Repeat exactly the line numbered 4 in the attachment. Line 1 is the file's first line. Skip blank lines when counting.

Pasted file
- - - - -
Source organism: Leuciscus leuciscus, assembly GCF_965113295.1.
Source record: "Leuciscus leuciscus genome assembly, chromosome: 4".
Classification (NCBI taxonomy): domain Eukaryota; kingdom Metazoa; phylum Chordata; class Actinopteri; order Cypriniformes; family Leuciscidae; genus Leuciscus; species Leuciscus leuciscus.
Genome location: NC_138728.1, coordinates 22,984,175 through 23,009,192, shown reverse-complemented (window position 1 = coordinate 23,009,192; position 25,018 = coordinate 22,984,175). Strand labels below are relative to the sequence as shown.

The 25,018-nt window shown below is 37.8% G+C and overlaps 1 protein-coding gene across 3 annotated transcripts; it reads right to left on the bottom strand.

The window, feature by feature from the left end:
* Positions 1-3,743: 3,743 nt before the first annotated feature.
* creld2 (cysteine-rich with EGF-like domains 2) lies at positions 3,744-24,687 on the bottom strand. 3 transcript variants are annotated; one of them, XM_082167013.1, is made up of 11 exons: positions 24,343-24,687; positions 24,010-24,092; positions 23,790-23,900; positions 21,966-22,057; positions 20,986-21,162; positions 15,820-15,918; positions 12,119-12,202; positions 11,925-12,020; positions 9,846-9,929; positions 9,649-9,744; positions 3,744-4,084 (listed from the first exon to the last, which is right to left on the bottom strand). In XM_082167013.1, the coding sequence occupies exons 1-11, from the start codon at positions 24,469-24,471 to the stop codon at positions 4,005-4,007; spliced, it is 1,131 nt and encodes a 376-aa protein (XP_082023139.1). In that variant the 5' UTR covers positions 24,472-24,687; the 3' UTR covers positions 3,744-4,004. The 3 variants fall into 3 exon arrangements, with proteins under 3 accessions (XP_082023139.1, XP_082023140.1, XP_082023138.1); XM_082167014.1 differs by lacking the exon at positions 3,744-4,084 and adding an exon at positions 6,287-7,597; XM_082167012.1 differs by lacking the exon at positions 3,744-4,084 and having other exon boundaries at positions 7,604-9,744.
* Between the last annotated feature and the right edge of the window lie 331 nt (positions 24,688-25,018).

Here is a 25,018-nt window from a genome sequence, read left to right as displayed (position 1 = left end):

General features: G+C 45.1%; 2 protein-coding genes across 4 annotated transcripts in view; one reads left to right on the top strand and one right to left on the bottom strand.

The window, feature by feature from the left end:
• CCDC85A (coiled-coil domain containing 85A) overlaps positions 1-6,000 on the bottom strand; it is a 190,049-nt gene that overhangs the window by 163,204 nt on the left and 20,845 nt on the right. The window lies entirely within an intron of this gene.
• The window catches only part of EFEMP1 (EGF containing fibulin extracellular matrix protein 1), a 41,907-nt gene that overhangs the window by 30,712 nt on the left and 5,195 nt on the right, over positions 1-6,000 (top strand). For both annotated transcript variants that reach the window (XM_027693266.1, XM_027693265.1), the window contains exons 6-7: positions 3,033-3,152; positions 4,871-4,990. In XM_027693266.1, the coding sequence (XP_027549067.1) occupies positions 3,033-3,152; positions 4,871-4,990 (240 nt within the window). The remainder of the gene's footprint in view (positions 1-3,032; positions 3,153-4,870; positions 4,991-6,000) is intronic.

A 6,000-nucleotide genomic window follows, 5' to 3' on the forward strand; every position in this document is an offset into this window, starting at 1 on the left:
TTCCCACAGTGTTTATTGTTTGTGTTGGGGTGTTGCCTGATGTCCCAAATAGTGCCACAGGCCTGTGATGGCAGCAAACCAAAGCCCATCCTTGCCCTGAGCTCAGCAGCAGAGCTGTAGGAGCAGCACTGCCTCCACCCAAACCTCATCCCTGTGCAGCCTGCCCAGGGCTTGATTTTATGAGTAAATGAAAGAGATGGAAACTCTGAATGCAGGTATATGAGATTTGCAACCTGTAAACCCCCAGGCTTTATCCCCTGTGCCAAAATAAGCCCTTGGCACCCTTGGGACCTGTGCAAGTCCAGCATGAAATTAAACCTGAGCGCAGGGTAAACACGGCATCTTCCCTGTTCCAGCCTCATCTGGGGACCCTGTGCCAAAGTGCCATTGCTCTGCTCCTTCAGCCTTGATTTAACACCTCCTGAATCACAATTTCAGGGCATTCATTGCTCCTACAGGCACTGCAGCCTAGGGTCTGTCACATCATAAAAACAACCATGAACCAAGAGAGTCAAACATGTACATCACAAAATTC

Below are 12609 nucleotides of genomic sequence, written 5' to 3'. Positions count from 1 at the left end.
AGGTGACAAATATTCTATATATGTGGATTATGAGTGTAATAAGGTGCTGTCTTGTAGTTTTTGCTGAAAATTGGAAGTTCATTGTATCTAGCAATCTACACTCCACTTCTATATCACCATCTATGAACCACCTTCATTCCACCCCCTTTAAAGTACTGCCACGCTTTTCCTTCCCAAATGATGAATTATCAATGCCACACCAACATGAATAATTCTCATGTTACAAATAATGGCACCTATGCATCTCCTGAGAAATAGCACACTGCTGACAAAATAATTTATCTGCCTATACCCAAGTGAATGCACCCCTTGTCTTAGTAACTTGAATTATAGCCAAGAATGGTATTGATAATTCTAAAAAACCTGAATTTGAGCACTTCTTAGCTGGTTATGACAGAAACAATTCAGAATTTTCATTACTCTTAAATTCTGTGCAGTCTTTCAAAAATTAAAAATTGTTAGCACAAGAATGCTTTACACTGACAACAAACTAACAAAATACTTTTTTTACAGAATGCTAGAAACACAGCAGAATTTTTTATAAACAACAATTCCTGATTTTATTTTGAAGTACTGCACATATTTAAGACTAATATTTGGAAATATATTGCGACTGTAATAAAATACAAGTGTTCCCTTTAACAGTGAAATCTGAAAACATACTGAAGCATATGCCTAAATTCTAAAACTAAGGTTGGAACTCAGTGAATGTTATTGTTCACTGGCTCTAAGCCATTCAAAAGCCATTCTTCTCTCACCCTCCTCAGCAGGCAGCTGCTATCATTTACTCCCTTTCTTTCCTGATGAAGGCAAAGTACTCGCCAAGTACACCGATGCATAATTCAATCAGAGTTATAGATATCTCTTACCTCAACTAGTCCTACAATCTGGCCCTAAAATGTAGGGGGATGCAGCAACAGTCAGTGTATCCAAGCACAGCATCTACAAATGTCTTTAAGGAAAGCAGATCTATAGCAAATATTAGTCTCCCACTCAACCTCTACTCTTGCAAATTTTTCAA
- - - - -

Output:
Genome location: NC_138728.1, coordinates 22,984,175 through 23,009,192, shown reverse-complemented (window position 1 = coordinate 23,009,192; position 25,018 = coordinate 22,984,175). Strand labels below are relative to the sequence as shown.